- Basal Cell Carcinoma is the most common form of skin cancer and of all cancers. One out of every three new cancers is a skin cancer, and the vast majority are basal cell carcinomas. This skin cancer usually appears as a small, fleshy bump or nodule, most often on the head, neck, and hands. These cancers arise in the basal cells, which are at the bottom of the epidermis (outer skin layer). They usually do not spread to distant parts of the body (metastasize). The only way to tell for sure if a skin growth is cancerous is to biopsy it. If basal cell carcinoma is discovered, it must be removed by surgery; often the cancer is spread beneath the skin. Chronic exposure to sunlight is the cause of almost all basal cell carcinomas.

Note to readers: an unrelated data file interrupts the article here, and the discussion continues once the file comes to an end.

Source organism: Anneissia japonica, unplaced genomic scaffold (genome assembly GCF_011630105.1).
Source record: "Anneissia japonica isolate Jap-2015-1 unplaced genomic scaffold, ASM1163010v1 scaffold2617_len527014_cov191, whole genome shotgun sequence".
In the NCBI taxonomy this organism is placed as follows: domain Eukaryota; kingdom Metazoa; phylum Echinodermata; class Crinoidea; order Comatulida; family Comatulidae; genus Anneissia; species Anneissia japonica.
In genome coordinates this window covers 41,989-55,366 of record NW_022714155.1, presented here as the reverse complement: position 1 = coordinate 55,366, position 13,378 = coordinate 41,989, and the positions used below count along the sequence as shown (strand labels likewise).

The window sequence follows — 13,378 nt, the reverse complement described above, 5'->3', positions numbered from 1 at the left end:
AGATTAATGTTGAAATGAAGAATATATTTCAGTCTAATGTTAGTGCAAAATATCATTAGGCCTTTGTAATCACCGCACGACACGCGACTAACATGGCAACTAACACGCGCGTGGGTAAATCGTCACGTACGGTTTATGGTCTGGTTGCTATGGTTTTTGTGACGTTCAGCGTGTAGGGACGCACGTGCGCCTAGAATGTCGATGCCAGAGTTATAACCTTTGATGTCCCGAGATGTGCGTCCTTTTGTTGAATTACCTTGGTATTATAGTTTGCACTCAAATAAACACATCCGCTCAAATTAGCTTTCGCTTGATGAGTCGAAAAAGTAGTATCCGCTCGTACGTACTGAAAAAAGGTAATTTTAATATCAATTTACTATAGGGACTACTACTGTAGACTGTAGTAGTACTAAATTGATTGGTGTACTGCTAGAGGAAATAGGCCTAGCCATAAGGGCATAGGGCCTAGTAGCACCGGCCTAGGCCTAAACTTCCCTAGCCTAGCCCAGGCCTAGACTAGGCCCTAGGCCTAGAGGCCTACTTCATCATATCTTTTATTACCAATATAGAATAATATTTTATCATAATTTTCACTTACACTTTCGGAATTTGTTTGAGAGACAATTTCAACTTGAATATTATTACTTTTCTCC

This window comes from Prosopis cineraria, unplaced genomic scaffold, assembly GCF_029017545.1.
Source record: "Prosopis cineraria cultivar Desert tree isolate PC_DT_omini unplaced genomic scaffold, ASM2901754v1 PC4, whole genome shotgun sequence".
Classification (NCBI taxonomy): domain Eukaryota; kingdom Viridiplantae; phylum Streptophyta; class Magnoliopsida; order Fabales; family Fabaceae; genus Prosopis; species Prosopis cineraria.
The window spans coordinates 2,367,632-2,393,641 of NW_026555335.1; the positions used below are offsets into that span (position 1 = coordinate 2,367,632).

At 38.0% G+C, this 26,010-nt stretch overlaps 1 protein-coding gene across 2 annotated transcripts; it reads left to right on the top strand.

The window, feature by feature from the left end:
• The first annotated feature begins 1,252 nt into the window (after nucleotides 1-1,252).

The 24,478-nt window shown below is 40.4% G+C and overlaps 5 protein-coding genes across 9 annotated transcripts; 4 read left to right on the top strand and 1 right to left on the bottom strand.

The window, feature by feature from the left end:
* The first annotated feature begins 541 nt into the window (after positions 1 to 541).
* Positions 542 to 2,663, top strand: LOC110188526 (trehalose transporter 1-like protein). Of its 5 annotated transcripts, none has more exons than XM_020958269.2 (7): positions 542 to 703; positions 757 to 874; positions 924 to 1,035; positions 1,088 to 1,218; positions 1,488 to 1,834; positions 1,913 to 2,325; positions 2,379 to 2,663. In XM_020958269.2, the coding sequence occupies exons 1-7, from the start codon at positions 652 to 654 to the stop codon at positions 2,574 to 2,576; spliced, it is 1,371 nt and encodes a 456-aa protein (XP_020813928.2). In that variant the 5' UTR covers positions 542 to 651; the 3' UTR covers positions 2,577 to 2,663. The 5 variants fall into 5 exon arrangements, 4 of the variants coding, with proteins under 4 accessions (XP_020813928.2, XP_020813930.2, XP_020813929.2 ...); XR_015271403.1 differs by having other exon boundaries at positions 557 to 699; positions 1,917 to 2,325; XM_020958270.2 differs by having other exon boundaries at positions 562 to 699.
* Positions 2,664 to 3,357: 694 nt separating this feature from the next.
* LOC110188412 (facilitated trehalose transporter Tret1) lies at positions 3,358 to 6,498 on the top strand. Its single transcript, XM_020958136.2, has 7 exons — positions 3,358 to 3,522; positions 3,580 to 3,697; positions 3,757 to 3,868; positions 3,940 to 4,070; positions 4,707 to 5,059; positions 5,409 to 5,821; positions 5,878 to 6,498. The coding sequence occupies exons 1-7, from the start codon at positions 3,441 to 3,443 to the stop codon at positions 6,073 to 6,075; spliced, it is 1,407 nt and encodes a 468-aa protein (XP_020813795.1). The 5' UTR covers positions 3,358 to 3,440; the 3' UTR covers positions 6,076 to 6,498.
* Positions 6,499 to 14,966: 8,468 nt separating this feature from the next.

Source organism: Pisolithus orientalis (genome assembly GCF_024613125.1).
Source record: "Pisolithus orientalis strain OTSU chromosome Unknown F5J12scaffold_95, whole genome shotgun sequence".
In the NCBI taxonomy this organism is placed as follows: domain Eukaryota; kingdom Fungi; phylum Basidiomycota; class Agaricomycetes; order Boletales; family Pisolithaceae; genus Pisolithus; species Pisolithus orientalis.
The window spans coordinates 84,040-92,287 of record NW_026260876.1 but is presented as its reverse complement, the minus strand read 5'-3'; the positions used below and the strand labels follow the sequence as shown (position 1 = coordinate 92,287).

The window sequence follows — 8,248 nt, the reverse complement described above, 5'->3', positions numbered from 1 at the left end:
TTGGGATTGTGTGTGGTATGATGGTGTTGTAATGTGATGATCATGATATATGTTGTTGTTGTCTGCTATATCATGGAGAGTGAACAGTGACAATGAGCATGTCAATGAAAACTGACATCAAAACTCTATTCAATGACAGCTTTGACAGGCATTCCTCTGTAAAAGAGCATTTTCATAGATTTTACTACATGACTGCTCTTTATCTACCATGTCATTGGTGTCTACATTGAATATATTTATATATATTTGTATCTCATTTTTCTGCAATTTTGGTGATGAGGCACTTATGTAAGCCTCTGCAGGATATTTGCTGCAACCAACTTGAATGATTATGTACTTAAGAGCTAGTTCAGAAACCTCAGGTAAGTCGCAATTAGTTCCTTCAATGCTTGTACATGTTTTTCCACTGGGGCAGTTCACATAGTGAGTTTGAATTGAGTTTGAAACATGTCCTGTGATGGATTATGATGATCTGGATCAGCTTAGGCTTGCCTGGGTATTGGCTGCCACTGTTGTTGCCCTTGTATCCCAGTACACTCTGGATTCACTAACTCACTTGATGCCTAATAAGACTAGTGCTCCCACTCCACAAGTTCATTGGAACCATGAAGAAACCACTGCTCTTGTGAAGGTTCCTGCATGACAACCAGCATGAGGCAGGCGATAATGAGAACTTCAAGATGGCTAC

- Squamous Cell Carcinoma is the second most common skin cancer after basal cell carcinoma. It arises from the epidermis and resembles the squamous cells that comprise most of the upper layers of skin. Squamous cell cancers may occur on all areas of the body including the mucous membranes, but are most common in areas exposed to the sun. Although squamous cell carcinomas usually remain confined to the epidermis for some time, they eventually penetrate the underlying tissues if not treated. In a small percentage of cases, they spread (metastasize) to distant tissues and organs. When this happens, they can be fatal. Chronic exposure to sunlight causes most cases of squamous cell carcinoma.
Varicose & Spider Veins